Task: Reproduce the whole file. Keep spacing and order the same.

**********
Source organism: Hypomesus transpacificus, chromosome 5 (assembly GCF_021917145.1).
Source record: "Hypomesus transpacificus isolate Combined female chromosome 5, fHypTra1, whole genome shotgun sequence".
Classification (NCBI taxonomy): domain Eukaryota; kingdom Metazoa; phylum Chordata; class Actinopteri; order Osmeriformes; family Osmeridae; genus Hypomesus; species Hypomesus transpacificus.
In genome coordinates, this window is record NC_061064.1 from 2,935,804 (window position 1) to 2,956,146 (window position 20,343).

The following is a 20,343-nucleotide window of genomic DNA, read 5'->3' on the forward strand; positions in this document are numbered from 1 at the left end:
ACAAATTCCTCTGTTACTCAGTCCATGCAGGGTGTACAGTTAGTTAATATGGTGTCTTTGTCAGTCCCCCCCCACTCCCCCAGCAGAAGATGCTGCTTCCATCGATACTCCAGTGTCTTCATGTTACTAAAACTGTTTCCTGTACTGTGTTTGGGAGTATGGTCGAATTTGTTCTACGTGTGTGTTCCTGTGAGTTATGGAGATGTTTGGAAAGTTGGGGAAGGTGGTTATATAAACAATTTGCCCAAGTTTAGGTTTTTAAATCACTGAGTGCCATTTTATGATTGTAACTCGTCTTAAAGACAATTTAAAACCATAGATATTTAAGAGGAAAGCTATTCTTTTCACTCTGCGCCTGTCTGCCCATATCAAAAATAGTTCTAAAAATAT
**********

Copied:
Source organism: Hypomesus transpacificus, chromosome 5 (assembly GCF_021917145.1).
Source record: "Hypomesus transpacificus isolate Combined female chromosome 5, fHypTra1, whole genome shotgun sequence".
Classification (NCBI taxonomy): domain Eukaryota; kingdom Metazoa; phylum Chordata; class Actinopteri; order Osmeriformes; family Osmeridae; genus Hypomesus; species Hypomesus transpacificus.
In genome coordinates, this window is record NC_061064.1 from 2,935,804 (window position 1) to 2,956,146 (window position 20,343).

The following is a 20,343-nucleotide window of genomic DNA, read 5'->3' on the forward strand; positions in this document are numbered from 1 at the left end:
ACAAATTCCTCTGTTACTCAGTCCATGCAGGGTGTACAGTTAGTTAATATGGTGTCTTTGTCAGTCCCCCCCCACTCCCCCAGCAGAAGATGCTGCTTCCATCGATACTCCAGTGTCTTCATGTTACTAAAACTGTTTCCTGTACTGTGTTTGGGAGTATGGTCGAATTTGTTCTACGTGTGTGTTCCTGTGAGTTATGGAGATGTTTGGAAAGTTGGGGAAGGTGGTTATATAAACAATTTGCCCAAGTTTAGGTTTTTAAATCACTGAGTGCCATTTTATGATTGTAACTCGTCTTAAAGACAATTTAAAACCATAGATATTTAAGAGGAAAGCTATTCTTTTCACTCTGCGCCTGTCTGCCCATATCAAAAATAGTTCTAAAAATAT